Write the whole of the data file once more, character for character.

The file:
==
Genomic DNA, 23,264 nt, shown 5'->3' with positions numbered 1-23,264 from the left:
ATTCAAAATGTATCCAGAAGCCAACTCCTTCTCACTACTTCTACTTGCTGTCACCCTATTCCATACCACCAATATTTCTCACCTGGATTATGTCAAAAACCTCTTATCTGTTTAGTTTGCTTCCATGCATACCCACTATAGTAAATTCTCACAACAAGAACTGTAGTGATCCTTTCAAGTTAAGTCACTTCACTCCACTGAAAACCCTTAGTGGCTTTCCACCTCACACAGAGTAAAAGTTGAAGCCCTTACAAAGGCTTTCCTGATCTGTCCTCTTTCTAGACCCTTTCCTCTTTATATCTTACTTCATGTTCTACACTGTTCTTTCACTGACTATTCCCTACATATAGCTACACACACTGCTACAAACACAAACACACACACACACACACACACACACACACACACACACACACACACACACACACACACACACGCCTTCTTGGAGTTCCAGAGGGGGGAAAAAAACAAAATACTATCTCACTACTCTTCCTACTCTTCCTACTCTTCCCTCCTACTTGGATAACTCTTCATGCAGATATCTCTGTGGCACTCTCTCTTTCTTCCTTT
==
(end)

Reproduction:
Genomic DNA, 23,264 nt, shown 5'->3' with positions numbered 1-23,264 from the left:
ATTCAAAATGTATCCAGAAGCCAACTCCTTCTCACTACTTCTACTTGCTGTCACCCTATTCCATACCACCAATATTTCTCACCTGGATTATGTCAAAAACCTCTTATCTGTTTAGTTTGCTTCCATGCATACCCACTATAGTAAATTCTCACAACAAGAACTGTAGTGATCCTTTCAAGTTAAGTCACTTCACTCCACTGAAAACCCTTAGTGGCTTTCCACCTCACACAGAGTAAAAGTTGAAGCCCTTACAAAGGCTTTCCTGATCTGTCCTCTTTCTAGACCCTTTCCTCTTTATATCTTACTTCATGTTCTACACTGTTCTTTCACTGACTATTCCCTACATATAGCTACACACACTGCTACAAACACAAACACACACACACACACACACACACACACACACACACACACACACACACACACACACACACACGCCTTCTTGGAGTTCCAGAGGGGGGAAAAAAACAAAATACTATCTCACTACTCTTCCTACTCTTCCTACTCTTCCCTCCTACTTGGATAACTCTTCATGCAGATATCTCTGTGGCACTCTCTCTTTCTTCCTTT